Sorry that is not a good argument coming from a Labourite. You have little credibility on this issue given Labour’s economic record across the UK – and your record in Scotland of pushing through above inflation council tax increases.
You do realise it was the SNP led councils who raised council tax the most during Labour’s time in government don’t you?
MJL is also correct: people do not like tax rises – something the SNP used to it’s advantage with the council tax freeze. The SNP have a policy of increasing inequalities with the CT freeze. The people who can afford the CT increases are given the biggest cut and the people who need the sevices, funded by the CT, most of all are left with reduced services.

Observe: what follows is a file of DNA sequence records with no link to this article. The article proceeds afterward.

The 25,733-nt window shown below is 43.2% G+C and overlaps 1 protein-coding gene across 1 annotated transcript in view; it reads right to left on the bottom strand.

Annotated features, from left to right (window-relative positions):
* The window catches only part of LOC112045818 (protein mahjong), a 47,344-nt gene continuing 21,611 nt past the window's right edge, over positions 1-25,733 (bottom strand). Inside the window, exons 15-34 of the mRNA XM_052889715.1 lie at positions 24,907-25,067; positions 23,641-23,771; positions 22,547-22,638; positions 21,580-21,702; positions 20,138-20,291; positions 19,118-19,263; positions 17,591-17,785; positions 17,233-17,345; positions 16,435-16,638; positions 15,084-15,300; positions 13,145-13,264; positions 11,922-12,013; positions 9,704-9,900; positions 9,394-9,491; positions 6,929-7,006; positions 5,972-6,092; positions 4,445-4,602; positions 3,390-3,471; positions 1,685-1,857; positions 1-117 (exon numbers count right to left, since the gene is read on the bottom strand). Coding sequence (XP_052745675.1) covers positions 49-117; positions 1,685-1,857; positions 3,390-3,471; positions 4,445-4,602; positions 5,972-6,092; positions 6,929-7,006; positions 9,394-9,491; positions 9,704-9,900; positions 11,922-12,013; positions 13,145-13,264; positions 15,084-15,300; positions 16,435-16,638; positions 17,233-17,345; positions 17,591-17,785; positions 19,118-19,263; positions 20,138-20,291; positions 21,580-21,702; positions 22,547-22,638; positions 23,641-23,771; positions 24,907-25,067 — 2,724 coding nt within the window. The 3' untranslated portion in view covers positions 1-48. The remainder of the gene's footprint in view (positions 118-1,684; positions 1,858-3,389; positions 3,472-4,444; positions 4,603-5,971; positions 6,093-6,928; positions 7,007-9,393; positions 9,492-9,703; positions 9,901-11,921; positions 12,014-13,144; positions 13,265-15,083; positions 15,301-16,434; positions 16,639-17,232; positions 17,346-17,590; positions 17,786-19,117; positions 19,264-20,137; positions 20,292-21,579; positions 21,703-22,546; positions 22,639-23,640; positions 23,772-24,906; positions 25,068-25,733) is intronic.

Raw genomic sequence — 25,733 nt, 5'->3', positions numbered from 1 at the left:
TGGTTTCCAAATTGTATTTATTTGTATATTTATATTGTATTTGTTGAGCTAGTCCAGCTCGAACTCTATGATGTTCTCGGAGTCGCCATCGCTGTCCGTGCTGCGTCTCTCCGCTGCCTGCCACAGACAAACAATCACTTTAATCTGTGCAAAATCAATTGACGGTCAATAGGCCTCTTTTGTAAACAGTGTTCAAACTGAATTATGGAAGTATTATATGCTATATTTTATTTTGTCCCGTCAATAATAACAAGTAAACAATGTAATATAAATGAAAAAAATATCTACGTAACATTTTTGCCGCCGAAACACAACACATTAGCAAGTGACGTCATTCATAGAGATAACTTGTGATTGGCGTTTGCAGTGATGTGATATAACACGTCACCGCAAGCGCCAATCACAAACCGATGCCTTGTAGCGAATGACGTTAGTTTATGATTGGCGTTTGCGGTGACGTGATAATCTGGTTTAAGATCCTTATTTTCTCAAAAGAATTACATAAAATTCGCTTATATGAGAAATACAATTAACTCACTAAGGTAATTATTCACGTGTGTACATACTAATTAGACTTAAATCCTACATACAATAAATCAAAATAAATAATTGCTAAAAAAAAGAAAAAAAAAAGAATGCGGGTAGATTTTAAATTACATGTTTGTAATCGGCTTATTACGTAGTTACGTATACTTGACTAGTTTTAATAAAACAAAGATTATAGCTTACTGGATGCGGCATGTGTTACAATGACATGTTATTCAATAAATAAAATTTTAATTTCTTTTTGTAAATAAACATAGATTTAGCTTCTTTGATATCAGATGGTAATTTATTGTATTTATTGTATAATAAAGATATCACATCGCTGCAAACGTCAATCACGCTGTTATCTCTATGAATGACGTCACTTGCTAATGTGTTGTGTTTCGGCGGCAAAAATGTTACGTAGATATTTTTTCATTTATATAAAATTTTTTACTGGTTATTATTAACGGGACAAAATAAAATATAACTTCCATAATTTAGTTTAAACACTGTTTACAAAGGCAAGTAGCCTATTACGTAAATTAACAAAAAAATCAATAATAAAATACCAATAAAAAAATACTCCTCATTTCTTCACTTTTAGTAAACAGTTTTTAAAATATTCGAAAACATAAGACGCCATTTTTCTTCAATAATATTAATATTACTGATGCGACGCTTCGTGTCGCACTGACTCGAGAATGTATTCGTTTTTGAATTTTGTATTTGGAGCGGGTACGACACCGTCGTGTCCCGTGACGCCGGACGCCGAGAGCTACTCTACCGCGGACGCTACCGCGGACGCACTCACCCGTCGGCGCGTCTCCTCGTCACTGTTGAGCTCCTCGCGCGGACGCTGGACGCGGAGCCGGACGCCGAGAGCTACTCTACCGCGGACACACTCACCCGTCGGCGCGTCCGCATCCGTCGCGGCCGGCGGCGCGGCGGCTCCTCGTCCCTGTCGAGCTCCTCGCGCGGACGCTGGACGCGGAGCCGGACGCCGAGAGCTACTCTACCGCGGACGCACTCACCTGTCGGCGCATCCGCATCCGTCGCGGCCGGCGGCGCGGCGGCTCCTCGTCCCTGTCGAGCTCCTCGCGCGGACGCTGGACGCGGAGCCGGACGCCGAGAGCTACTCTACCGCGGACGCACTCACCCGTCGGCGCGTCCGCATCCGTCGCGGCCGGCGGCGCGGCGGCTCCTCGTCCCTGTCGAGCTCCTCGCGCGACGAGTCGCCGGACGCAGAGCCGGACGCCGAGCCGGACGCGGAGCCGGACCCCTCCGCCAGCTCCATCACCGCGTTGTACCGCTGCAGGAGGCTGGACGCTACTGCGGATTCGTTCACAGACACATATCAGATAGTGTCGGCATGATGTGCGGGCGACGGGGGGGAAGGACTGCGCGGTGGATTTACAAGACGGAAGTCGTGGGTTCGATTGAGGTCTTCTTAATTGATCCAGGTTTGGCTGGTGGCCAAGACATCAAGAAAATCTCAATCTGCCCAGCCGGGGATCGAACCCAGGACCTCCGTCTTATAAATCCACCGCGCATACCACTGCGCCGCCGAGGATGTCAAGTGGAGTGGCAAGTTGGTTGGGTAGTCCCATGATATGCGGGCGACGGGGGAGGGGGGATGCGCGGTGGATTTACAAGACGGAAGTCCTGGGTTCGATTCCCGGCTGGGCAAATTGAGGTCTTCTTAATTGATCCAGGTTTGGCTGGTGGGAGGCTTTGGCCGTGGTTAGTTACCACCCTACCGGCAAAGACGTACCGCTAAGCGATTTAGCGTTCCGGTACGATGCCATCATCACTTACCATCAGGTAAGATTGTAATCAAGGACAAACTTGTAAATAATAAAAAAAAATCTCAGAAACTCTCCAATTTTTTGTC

Exactly. Like the way the SNP said it was the last Labour adminsitration who raised Council Tax across Scotland. Presumably they are now so used to dictating to councils the level of their CT, they have forgotten that its supposed to be decided by the locally elected members.
You do realise that the SNP delivered a 4 year council tax freeze in the face of constant Labour opposition?
That’s the kind of thing voters remember.
They also remember Labour arguing against reforming local tax so that it is based on ability to pay.